When my sister passed away at 72 in September 2015, we considered our options. Selling the place seemed wrong, and we never gave it serious thought. But keeping it meant moving from the teeming Southern California landscape where we experienced our hectic second act to a ranching town of around 2,000. It meant leaving behind the security of a satisfying job, longtime friends and our grown children. It meant finding a way out of our quick lives and starting over, engaging in a way of life unknown thousands of miles from anything we had known.
I had a model. In 1938, writer EB White left a meteoric career in Manhattan and turned to the Maine countryside. His collection of essays from this period, The meat of a man, reads to me like an escape fantasy, as it unfolded during the White Generation. Without this decision, he could have worked the rest of his career among the skyscrapers of Manhattan, and the world might never have received the gift that is. Charlotte’s canvas.
White may have spoken well for my wife and I as well when, in an interview in 1942, he said he had moved to a remote farm “because it was something we had always wanted to do and that we could do…. A lot of people in New York seem to think that going to live on a farm all year round, especially a farm this far away, is some kind of affection. They seem to think that you have to be either washed or very rich to do so. But we just wanted to do it.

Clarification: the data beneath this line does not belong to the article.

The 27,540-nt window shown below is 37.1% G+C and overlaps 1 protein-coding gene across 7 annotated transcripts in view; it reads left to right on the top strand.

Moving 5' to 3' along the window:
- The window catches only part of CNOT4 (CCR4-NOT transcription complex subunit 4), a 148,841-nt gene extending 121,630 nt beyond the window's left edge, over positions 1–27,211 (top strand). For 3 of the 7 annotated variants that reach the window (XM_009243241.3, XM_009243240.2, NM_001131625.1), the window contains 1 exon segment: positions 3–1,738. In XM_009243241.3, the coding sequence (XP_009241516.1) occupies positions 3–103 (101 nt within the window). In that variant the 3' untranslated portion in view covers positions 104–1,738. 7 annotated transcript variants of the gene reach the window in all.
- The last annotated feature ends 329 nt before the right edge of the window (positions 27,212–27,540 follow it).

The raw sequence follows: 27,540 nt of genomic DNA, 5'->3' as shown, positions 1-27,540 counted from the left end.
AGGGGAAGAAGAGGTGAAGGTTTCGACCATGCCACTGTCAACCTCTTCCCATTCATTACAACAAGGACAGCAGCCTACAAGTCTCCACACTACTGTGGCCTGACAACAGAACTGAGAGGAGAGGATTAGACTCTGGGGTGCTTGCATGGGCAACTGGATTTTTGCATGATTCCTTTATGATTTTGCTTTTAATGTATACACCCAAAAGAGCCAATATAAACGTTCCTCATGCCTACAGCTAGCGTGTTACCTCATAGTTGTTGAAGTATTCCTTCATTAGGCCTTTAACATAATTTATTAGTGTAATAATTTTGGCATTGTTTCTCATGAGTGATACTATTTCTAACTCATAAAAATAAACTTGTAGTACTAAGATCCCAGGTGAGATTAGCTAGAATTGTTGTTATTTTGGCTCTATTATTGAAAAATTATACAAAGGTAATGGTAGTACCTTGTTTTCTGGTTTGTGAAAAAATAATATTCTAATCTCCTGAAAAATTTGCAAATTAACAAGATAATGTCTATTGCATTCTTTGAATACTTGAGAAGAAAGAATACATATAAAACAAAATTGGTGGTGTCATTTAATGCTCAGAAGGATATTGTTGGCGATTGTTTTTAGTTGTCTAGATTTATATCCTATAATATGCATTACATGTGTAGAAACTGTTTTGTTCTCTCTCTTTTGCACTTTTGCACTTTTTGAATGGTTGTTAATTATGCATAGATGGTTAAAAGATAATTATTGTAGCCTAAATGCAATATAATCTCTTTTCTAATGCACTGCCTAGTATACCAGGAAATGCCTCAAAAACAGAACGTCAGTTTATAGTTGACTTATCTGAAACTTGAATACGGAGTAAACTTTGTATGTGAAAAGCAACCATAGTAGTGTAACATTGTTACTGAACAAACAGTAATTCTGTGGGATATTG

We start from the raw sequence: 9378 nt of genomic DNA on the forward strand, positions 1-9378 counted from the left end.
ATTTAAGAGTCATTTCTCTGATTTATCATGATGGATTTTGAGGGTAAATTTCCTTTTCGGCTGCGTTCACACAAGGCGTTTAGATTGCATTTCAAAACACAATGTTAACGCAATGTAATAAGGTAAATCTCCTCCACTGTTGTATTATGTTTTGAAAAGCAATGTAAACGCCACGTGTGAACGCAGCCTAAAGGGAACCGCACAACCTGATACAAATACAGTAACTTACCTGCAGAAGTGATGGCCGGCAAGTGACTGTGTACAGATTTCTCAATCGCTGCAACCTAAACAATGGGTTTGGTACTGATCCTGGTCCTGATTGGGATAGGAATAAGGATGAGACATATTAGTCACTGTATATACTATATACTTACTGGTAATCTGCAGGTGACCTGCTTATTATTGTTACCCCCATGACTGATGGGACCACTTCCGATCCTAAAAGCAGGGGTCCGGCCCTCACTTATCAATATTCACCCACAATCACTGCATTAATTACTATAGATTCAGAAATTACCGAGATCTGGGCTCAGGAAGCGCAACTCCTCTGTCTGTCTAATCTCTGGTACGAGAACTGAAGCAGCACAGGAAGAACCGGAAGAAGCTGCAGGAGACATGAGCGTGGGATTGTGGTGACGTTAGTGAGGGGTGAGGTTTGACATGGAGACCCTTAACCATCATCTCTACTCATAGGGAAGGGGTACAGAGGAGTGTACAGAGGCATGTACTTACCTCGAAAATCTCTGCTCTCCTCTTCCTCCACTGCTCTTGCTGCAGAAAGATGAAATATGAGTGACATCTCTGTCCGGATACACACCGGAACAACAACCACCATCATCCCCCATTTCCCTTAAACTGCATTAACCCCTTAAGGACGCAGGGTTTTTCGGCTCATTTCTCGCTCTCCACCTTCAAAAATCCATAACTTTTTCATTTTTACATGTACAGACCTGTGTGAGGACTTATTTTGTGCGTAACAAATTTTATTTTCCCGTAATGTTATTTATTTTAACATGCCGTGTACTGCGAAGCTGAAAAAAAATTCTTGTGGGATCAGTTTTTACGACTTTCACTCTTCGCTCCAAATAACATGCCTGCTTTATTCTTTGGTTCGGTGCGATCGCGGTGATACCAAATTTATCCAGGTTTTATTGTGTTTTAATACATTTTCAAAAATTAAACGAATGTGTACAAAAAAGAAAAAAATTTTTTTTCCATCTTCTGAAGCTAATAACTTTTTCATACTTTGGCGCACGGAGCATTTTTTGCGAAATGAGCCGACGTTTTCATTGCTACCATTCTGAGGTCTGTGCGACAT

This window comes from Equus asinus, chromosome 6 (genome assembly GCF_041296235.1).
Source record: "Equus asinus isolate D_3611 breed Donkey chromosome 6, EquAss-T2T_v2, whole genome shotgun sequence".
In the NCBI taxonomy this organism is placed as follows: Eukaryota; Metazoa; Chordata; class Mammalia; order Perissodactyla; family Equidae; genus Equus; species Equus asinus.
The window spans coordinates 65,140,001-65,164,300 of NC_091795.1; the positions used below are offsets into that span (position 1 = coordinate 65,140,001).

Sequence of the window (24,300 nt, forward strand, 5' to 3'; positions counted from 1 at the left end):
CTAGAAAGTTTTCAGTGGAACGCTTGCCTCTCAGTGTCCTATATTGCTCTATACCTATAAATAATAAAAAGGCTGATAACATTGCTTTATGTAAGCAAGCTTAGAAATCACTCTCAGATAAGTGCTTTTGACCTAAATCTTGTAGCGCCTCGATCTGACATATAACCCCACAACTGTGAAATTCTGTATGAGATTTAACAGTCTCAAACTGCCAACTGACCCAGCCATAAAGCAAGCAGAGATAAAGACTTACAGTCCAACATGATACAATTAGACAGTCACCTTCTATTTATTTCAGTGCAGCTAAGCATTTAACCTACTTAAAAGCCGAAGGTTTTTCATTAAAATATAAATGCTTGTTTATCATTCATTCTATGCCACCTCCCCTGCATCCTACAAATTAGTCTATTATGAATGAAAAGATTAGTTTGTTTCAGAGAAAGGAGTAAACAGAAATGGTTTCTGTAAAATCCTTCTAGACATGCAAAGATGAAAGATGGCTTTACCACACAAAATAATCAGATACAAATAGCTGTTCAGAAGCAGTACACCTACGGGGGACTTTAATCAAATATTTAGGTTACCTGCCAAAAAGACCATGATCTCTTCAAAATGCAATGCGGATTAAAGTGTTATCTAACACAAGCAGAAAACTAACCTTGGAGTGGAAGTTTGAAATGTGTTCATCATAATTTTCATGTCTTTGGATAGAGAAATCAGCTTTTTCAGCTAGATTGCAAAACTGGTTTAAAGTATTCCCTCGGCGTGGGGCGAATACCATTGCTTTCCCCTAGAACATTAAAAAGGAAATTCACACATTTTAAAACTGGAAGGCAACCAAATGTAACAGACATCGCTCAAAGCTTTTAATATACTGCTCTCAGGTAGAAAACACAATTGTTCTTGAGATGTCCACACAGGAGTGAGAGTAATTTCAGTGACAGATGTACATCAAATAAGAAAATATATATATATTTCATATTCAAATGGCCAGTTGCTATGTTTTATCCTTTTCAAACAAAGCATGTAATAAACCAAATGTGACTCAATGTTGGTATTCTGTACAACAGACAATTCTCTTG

In the spring of 2016, we were convinced that the universe was sending us a clear sign, a flashing arrow directing us to a clearly marked exit. We weren’t entirely sure if I could find enough work to make it possible, or how exactly the bookkeeping would play out, but we envisioned a satisfying third act set amid Grand County ranches and nature. accessible wilderness.
Historian Robert C. Black III once referred to the county as the “Island of the Rockies,” and even in Granby, its largest city, it remains true today. The westward migration brought many settlers to the base of the mountains that rise just beyond Denver, but they tended to move beyond Grand County and the Continental Divide like a stream flowing past a massive rock. It was just easier to go around than to finish it.